More than 140 warnings about bogus financial advisers, pension unlocking schemes and investment scams have been posted by the Financial Conduct Authority (FCA) in just four months.
Despite action by the FCA to close down fraudsters and scams, 31 of 74 web sites posted online by these firms are still operating.
These warnings are on the FCA web site, which experts claim are unlikely to be seen by prospective clients coming into contact with the fraudsters.
Although the FCA is a powerful regulator in the UK, with powers to discipline and fine rogue financial advisers and firms, dealing with offshore scammers is far harder.
These bogus firms pretend they are authorised to give professional financial advice in the UK, but simply try to confuse customers by cloning popular websites and setting up with similar business and domain names.
Some firms that are closed by the FCA can set up again online within a few hours.
An FCA spokesman said: “We have a wide range of civil and criminal powers to stop firms and individuals from offering bogus advice to take money from consumers.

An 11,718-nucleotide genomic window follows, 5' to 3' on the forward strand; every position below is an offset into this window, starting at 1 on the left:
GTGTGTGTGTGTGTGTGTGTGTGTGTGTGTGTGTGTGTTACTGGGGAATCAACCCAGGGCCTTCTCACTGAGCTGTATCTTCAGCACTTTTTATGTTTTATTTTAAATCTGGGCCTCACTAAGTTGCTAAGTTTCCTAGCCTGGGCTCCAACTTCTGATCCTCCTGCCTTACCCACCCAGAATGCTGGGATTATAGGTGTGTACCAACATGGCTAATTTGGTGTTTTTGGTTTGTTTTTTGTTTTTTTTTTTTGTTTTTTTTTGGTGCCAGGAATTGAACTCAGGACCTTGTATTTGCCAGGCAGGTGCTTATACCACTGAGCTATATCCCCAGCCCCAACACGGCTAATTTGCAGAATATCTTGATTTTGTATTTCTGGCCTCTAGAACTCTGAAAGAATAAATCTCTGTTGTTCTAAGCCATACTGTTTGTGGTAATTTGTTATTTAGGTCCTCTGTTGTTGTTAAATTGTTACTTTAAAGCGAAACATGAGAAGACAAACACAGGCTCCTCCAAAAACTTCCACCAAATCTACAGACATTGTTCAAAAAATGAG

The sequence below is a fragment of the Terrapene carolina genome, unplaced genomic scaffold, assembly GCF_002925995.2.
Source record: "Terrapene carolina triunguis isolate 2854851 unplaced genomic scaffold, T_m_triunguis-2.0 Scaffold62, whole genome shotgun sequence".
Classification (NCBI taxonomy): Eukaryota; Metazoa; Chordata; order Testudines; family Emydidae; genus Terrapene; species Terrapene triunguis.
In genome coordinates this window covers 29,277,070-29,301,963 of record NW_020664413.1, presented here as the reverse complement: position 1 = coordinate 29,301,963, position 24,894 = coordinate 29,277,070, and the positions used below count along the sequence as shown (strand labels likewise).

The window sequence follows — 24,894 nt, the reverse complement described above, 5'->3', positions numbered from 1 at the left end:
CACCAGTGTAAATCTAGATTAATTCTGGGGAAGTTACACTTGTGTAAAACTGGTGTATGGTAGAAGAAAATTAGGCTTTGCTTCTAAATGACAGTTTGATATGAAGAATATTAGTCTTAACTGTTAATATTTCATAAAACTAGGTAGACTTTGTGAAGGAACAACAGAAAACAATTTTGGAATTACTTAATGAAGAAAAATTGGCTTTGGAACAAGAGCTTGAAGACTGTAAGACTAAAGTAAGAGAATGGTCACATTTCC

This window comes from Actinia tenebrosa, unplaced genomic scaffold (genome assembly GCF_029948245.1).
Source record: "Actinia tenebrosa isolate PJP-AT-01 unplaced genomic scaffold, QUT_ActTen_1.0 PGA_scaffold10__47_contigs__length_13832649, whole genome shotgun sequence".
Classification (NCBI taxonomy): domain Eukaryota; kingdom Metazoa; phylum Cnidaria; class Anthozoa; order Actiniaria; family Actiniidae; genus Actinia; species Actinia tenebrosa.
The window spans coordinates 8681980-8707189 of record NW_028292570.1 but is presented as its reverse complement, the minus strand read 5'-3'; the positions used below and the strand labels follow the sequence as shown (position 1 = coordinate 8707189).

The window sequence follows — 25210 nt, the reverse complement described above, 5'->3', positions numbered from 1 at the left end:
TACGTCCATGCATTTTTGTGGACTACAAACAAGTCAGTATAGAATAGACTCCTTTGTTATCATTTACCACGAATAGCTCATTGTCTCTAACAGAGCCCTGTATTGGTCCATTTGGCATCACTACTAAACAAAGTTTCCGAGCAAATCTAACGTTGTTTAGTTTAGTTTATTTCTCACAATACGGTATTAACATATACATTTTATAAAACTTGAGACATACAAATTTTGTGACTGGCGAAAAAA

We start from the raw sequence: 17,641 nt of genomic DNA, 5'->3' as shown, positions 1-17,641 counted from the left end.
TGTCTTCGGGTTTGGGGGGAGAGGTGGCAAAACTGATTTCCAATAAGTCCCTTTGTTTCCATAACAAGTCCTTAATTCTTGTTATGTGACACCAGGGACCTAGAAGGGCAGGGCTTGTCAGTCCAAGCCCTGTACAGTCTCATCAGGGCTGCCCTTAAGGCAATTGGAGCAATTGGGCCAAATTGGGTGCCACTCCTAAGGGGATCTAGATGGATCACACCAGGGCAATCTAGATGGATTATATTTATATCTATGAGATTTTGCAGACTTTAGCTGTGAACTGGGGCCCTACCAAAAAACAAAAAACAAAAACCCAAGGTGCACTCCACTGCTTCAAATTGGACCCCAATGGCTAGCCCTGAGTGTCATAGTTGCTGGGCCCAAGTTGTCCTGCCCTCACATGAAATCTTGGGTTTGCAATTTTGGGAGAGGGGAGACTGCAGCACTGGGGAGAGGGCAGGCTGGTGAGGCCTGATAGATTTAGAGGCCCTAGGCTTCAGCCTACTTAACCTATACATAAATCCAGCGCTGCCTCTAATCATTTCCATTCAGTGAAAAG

“We listen to any tips or information about unauthorised firms either operating in the UK or trying to target customers here from overseas.”
£1.3 billion compensation for missold credit card protection
Card Protection Plan (CPP) and 13 high street banks and credit card issuers have agreed to pay compensation to customers who were missold CPP’s card protection and identity protection policies.
Seven million customers who bought about 23 million policies will soon receive a letter from CPP giving more information about the deal. Compensation could add up to £1.3 billion. Payments will vary for customers, depending on the type of policy bought and the length of time they held the cover.
Unregulated firms posing as bogus financial advisers
Here is a list of warnings published by the FCA this week:
Dealing with an unregulated firm
If you buy shares, save money or invest with an unregulated firm, you lose any protection offered by the Financial Ombudsman and the Financial Services Compensation Scheme. Broadly, you have no independent place to complain if the deal goes wrong and are unlikely to win any compensation.
Checking if a firm is regulated
Go to the Financial Services Register to check if a firm is regulated in the UK.
Reporting a suspected bogus adviser
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